The event is typically held on the third Saturday of September.
2013 date: Saturday, September 21st
Participating Resort and Condominium Properties, To Date
- Fairmont Kea Lani
- Fairmont Orchid
- Four Seasons Resort Hualalai
- Four Seasons Resort Lanai at Manele Bay
- Four Seasons Resort Lanai, The Lodge at Koele
- Four Seasons Resort Maui at Wailea
- Honua Kai Condominium Association, Inc.
- Hualalai Resort
- Hyatt Regency Maui Resort & Spa
- Ka’anapali Beach Resort
- Marriott Maui Ocean Club
- Royal Lahaina Resort
- Westin Ka’anapali Ocean Resort Villas
- Waikoloa Beach Marriott Resort & Spa
- Wailea Beach Marriott Resort & Spa
- The Whaler
Mahalo to all the properties that have joined in this effort since 2010!
How To Participate
Thank you for your interest in the International Coastal Cleanup, coming up this September! The difference between this event and a regular beach or shoreline cleanup is that volunteers use simple data cards to tally and categorize the debris they find, using the same method on the same day all over the world! This event is coordinated internationally by The Ocean Conservancy. In Hawai‘i, many local groups help conduct and coordinate cleanups around the state. In Maui County, Malama Maui Nui (formerly known as Community Work Day Program; www.cwdhawaii.org) is the go-to organization that provides technical support, coordination, and materials for those looking to host a cleanup.
The Hawai’i Hotel Coastal Cleanup Challenge is part of this event, and is coordinated by the Coral Reef Alliance. This started as a project of the Ka‘anapali Makai Watch program, working in collaboration with Malama Maui Nui, and we were thrilled to have a great lineup of Ka’anapali area resorts and condominium properties participate in the first organized event in 2010, with more joining in later years, along with properties from South Maui and Hawai’I Island. CORAL’s role is to promote and facilitate participation, compile data from all the hotels that participate, and document their contributions through our own media and promotional efforts. Let’s see how many hotels, staff and guests we can involve and demonstrate stewardship of our oceans and reefs!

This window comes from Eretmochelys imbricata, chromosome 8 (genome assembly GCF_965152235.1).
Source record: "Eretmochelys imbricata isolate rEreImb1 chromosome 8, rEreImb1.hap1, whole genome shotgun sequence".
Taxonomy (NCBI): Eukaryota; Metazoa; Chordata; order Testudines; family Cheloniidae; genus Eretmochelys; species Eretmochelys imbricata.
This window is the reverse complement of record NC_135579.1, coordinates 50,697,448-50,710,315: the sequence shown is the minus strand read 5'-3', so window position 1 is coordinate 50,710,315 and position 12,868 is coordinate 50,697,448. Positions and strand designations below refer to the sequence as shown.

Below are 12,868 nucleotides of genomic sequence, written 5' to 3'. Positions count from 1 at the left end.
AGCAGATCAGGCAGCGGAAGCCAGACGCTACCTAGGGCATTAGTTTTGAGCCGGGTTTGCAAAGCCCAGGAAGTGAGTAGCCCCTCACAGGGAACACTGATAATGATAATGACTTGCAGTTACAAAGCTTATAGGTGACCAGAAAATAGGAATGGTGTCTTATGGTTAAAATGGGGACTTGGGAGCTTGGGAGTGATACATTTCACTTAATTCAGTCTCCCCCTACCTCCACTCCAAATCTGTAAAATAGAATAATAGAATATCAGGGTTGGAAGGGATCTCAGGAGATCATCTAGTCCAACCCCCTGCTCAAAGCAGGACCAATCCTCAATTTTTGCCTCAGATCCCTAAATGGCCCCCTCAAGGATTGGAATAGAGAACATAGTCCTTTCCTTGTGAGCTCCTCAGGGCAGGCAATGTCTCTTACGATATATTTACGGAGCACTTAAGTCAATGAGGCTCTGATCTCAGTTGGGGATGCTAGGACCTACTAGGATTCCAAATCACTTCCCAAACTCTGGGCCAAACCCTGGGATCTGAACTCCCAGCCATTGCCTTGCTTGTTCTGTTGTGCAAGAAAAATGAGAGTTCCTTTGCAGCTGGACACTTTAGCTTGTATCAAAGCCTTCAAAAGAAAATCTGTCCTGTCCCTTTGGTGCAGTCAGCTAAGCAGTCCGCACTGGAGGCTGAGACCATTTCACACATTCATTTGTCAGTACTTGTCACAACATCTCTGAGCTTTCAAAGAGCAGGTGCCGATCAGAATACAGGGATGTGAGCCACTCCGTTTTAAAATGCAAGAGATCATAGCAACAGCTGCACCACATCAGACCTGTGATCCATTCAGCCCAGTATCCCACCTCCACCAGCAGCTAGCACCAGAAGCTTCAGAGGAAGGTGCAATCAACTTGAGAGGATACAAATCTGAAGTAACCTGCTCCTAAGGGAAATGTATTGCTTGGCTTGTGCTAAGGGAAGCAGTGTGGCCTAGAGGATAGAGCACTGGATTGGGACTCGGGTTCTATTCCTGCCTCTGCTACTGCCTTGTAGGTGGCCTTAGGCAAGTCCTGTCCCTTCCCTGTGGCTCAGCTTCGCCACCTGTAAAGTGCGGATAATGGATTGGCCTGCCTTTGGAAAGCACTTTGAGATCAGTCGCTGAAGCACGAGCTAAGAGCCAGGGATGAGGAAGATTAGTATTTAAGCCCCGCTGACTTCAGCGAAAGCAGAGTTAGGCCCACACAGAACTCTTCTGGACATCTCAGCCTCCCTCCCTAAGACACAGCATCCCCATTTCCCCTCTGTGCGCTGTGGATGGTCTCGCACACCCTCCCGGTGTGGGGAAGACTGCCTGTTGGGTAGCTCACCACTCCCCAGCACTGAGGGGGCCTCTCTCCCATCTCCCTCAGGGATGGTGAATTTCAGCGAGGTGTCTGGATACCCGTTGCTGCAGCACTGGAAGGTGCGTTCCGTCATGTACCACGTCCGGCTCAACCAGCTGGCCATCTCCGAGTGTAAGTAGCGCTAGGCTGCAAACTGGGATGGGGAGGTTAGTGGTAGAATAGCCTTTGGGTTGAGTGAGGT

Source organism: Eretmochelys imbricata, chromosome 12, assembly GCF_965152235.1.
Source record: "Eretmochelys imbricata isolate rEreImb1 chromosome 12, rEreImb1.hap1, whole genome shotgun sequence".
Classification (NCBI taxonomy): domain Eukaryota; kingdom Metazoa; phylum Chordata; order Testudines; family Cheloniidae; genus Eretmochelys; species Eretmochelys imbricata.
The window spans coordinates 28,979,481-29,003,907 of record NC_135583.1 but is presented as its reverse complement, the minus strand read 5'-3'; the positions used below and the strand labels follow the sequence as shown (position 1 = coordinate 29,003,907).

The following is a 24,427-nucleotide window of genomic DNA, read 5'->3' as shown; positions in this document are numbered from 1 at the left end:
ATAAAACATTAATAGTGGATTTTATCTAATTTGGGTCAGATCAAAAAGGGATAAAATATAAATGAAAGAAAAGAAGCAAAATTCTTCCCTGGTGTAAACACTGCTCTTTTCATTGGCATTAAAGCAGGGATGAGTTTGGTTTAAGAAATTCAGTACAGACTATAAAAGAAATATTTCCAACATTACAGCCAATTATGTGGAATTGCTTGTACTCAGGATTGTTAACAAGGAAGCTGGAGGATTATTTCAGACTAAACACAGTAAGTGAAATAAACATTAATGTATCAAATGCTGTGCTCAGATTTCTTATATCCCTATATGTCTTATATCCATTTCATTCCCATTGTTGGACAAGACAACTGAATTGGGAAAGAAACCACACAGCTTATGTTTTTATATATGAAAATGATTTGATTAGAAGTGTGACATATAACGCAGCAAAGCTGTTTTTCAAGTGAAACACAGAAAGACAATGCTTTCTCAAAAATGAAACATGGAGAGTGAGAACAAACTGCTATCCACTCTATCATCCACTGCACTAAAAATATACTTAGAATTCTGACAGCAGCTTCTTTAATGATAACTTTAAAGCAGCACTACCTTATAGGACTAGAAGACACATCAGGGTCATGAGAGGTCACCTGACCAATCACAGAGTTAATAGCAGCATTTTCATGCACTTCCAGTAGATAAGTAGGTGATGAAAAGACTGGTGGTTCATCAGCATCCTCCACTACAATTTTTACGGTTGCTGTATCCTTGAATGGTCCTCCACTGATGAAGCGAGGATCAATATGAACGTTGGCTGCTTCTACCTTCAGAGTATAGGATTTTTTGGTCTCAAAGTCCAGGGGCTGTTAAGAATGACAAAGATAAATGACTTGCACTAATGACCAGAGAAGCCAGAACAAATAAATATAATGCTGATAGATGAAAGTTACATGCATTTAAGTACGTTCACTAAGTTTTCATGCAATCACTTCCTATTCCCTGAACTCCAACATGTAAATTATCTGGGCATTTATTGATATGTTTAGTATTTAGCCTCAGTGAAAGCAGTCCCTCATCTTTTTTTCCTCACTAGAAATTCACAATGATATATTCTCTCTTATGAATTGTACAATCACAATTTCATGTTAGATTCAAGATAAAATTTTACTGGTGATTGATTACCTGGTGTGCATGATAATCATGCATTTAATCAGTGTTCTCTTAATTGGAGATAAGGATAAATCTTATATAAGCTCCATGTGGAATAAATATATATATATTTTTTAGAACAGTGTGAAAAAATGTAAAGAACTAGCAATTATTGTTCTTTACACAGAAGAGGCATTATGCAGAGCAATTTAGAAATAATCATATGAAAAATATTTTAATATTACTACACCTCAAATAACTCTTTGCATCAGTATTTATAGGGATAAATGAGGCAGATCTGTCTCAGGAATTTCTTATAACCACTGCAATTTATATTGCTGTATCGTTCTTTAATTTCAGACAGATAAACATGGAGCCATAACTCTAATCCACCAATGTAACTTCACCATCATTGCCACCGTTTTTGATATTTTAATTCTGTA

This web page is designed to provide all the guidance you need to participate in this event. If you have any questions, please contact me (Wes Crile, CORAL Hawaii Field Manager) at 808.359.3689 or email@example.com. If you’re in Maui County and would like general information or want to register your event, please contact contact Malama Maui Nui at firstname.lastname@example.org or (808) 877-2524.
Participating in a cleanup event is a great way to make a difference! Gathering people together for a cleanup also promotes stewardship and camaraderie, and is surprisingly fun! Furthermore, your guests will feel empowered and appreciate the opportunity to contribute and ‘give back’ to Hawai‘i. They will also appreciate and recognize your efforts to make a difference as well. Oftentimes the many sustainable efforts that are undertaken by Hawai‘i’s hotels occur behind the scenes; this is a highly visible way for you to demonstrate your commitment to Hawaii’s environment to your guests and the local community.
Before Your Event:
Assign a “point person” to take a lead coordination role. Decide how you want to conduct your cleanup event. Do you want it to be small-scale, with a few staff members only, or would you like to create a larger opportunity for staff and guests? Would you like to invite community members from the local area as well? Decide where the cleanup will take place, and if there are any boundaries or safety considerations. Primarily target beach and coastal areas fronting (or nearby your property if it is not oceanfront), but you can also identify any other “hot spots” in need of attention.
Promote Your Event to Staff and Guests. Make it Fun!
- Make and post a flier.
- Add the opportunity in your events calendar.
- Make a poster and display it on an easel in your lobby the week before the event to invite guests.
- Create a challenge for staff – who can recruit the most guests for their own team? Any other ideas?
- Get your day care/kids camp involved.
- Get your watersports company involved.
- If you want to host a community event, get the word out through a news release, your website, and social media.
Assemble Materials You’ll Need:
- Volunteer Sign-In sheet (download)